199TH FS Fighting Tikis F-22 Raptor Model
Fly with the Fighting Tikis of the 199th FS in this hand crafted F-22 model. Each piece is carefully carved from wood and hand painted to provide a piece you’ll love.
Length – 16 inches
The 199th Fighter Squadron (199 FS) is a unit of the Hawaii Air National Guard 154th Wing located at Joint Base Pearl Harbor-Hickam, Honolulu, Hawaii. The 199th is equipped with the F-22A Raptor.
The 199th Fighter Squadron is a unit of the 154th Wing. They operate the F-22A Raptor, the Air Force’s 5th generation fighter aircraft with a select component of active duty personnel acting in the cadre role. Its combination of stealth, supercruise, maneuverability and integrated avionics, coupled with improved supportability, represents an exponential leap in warfighting capabilities. The Raptor performs both air-to-air and air-to-ground missions allowing full realization of operational concepts vital to the 21st-century Air Force.
World War II
Established in late 1944 at Peterson Field, Colorado, as the 464th Fighter Squadron. Trained under XXII Bomber Command as a Very Long Range P-47N Thunderbolt bomber escort squadron, programmed for B-29 Superfortress escort duty from Okinawa. For four months they received combat training for long-range escort, strafing, and dive-bombing. Training delayed due to P-47N aircraft non-availability, finally equipped in the late spring of 1945 with the long-distance fighters.
Deployed to Okinawa in June 1945 as part of the 507th Fighter Group and prepared for the invasion of Japan along with the 413th and 414th Fighter Groups, all equipped with P-47N. On 1 July 1945 it began flying airstrikes from Ie Shima, targeting enemy ships, railroad bridges, airfields, factories, and barracks in Japan, Korea, and China. On 8 August 1945 the group escorted B-29 bombers on a raid, shooting down several Japanese fighters.
The squadron flew some long distance fighter-bomber sweeps over Japanese Home Islands 1 July 1945 – 14 August 1945 but never performed operational B-29 escort missions due to the end of the war in August. Last “Ace in a Day” of World War II was 1st LT Oscar Perdomo of the 464th.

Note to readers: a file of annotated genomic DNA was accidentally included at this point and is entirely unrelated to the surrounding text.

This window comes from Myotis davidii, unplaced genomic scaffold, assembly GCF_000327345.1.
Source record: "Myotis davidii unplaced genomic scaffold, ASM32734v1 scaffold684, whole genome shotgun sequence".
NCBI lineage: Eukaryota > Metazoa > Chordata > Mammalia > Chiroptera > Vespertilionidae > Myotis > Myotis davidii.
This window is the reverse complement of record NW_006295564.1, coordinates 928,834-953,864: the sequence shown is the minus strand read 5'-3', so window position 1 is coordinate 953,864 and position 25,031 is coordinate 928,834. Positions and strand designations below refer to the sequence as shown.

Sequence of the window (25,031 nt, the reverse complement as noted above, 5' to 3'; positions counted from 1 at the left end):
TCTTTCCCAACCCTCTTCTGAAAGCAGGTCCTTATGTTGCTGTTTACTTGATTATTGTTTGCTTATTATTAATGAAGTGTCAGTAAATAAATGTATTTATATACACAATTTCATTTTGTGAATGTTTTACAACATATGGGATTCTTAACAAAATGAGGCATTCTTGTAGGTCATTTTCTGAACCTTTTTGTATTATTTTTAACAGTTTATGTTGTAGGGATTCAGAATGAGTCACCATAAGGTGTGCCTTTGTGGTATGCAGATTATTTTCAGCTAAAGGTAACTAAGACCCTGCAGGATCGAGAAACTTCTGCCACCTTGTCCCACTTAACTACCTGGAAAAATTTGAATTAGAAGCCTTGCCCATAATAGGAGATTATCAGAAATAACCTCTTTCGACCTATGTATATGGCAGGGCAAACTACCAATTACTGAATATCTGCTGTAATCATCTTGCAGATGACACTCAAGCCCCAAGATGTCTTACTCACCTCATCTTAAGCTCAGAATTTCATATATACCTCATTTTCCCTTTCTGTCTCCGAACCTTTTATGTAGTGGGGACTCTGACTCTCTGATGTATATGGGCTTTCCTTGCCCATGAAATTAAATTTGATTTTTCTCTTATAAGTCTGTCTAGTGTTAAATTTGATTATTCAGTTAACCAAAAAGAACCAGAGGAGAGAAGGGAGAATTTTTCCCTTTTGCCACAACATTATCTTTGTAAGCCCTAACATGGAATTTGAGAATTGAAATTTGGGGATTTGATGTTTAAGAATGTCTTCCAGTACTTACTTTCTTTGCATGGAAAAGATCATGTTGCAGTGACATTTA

Remained in Okinawa until inactivated in May 1946.
Hawaii Air National Guard
The wartime 463d Fighter Squadron was re-designated as the 199th Fighter Squadron, and was allotted to the Hawaii Air National Guard, on 24 May 1946. It was organized at Bellows Field, Waimanalo, Hawaii, and was extended federal recognition on 4 November 1946 by the National Guard Bureau. The 199th Fighter Squadron was bestowed the lineage, history, honors, and colors of the 463d Fighter Squadron. The squadron was equipped with F-47N Thunderbolts and was operationally gained by Seventh Air Force. Its mission was the air defense of Hawaii.
Bellows Field, which was attacked during the 7 December 1941 Japanese attack on Oahu, was excess after World War II ended, and it served as home for the Hawaii Air National Guard.
In 1947, the costs to operate Bellows as an active Air National Guard station led the Territorial government to negotiate with the Army about its future. The Army indicated that it wanted to retain the field in a commissioned status but that it had no funds to maintain the field. The Army offered the Aviation Unit of the Hawaiian National Guard joint use of the field provided all maintenance was assumed by the Guard. A settlement was reached to move the 199th to Hickam Field, and to use excess facilities there.
Air Defense mission
The Very-Long-Range (VLR) F-47N was used for air defense patrols over the Islands and had a range which could extend its interception ability over a thousand miles from Hickam. The 199th was not federalized during the Korean War, however many of its members volunteered to serve.
The 199th joined the jet age in 1954 when it finally retired its aging Thunderbolts for F-86E Sabre day fighters that were made available after serving in combat over the skies of Korea. The squadron stood runway alert as part of the air defense forces in Hawaii beginning in 1954, having alert pilots in the cockpit from 30 minutes before sunrise to 30 minutes after sunset each day. Beginning in 1958, the squadron received F-86L Sabre Interceptors which could be controlled by Ground Control Interceptor station radar and could operate 24/7/365 in all weather conditions.
On 1 December 1960, the 199th was authorized to expand to a group level, and the 154th Fighter-Interceptor Group was established by the National Guard Bureau. The 199th FIS becoming the group’s flying squadron. Other squadrons assigned into the group were the 154th Headquarters, 154th Material Squadron (Maintenance), 154th Combat Support Squadron, and the 154th USAF Dispensary.